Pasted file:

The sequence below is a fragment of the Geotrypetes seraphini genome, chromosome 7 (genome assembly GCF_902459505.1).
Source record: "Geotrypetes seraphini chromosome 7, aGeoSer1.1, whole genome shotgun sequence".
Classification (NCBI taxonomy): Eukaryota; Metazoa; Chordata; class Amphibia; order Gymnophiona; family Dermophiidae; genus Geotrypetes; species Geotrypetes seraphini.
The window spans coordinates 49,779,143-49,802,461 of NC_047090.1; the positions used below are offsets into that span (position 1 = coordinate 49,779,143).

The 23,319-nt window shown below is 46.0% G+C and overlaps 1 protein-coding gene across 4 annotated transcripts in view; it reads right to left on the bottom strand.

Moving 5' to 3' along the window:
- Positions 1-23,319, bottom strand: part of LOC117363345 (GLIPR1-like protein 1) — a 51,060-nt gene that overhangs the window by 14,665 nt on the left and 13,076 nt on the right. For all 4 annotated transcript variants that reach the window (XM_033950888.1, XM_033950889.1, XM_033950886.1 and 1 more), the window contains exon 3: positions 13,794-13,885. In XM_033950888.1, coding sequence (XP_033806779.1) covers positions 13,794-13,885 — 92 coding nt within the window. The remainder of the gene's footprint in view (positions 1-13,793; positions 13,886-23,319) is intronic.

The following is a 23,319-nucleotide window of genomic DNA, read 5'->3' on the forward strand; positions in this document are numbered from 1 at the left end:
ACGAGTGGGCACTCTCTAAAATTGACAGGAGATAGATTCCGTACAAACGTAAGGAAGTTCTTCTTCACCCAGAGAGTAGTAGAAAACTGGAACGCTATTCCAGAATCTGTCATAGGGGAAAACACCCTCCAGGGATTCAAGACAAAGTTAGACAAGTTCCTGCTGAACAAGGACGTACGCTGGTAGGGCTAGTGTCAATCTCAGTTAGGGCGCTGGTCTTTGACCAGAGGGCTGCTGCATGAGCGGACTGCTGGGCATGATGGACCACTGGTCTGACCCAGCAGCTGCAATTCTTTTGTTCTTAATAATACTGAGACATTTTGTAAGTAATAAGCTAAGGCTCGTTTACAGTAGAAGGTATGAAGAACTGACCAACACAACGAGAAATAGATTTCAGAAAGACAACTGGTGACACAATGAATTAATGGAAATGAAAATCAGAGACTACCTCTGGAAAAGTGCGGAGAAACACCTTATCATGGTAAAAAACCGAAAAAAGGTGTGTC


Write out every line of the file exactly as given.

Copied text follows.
The sequence below is a fragment of the Geotrypetes seraphini genome, chromosome 7 (genome assembly GCF_902459505.1).
Source record: "Geotrypetes seraphini chromosome 7, aGeoSer1.1, whole genome shotgun sequence".
Classification (NCBI taxonomy): Eukaryota; Metazoa; Chordata; class Amphibia; order Gymnophiona; family Dermophiidae; genus Geotrypetes; species Geotrypetes seraphini.
The window spans coordinates 49,779,143-49,802,461 of NC_047090.1; the positions used below are offsets into that span (position 1 = coordinate 49,779,143).

The 23,319-nt window shown below is 46.0% G+C and overlaps 1 protein-coding gene across 4 annotated transcripts in view; it reads right to left on the bottom strand.

Moving 5' to 3' along the window:
- Positions 1-23,319, bottom strand: part of LOC117363345 (GLIPR1-like protein 1) — a 51,060-nt gene that overhangs the window by 14,665 nt on the left and 13,076 nt on the right. For all 4 annotated transcript variants that reach the window (XM_033950888.1, XM_033950889.1, XM_033950886.1 and 1 more), the window contains exon 3: positions 13,794-13,885. In XM_033950888.1, coding sequence (XP_033806779.1) covers positions 13,794-13,885 — 92 coding nt within the window. The remainder of the gene's footprint in view (positions 1-13,793; positions 13,886-23,319) is intronic.

The following is a 23,319-nucleotide window of genomic DNA, read 5'->3' on the forward strand; positions in this document are numbered from 1 at the left end:
ACGAGTGGGCACTCTCTAAAATTGACAGGAGATAGATTCCGTACAAACGTAAGGAAGTTCTTCTTCACCCAGAGAGTAGTAGAAAACTGGAACGCTATTCCAGAATCTGTCATAGGGGAAAACACCCTCCAGGGATTCAAGACAAAGTTAGACAAGTTCCTGCTGAACAAGGACGTACGCTGGTAGGGCTAGTGTCAATCTCAGTTAGGGCGCTGGTCTTTGACCAGAGGGCTGCTGCATGAGCGGACTGCTGGGCATGATGGACCACTGGTCTGACCCAGCAGCTGCAATTCTTTTGTTCTTAATAATACTGAGACATTTTGTAAGTAATAAGCTAAGGCTCGTTTACAGTAGAAGGTATGAAGAACTGACCAACACAACGAGAAATAGATTTCAGAAAGACAACTGGTGACACAATGAATTAATGGAAATGAAAATCAGAGACTACCTCTGGAAAAGTGCGGAGAAACACCTTATCATGGTAAAAAACCGAAAAAAGGTGTGTC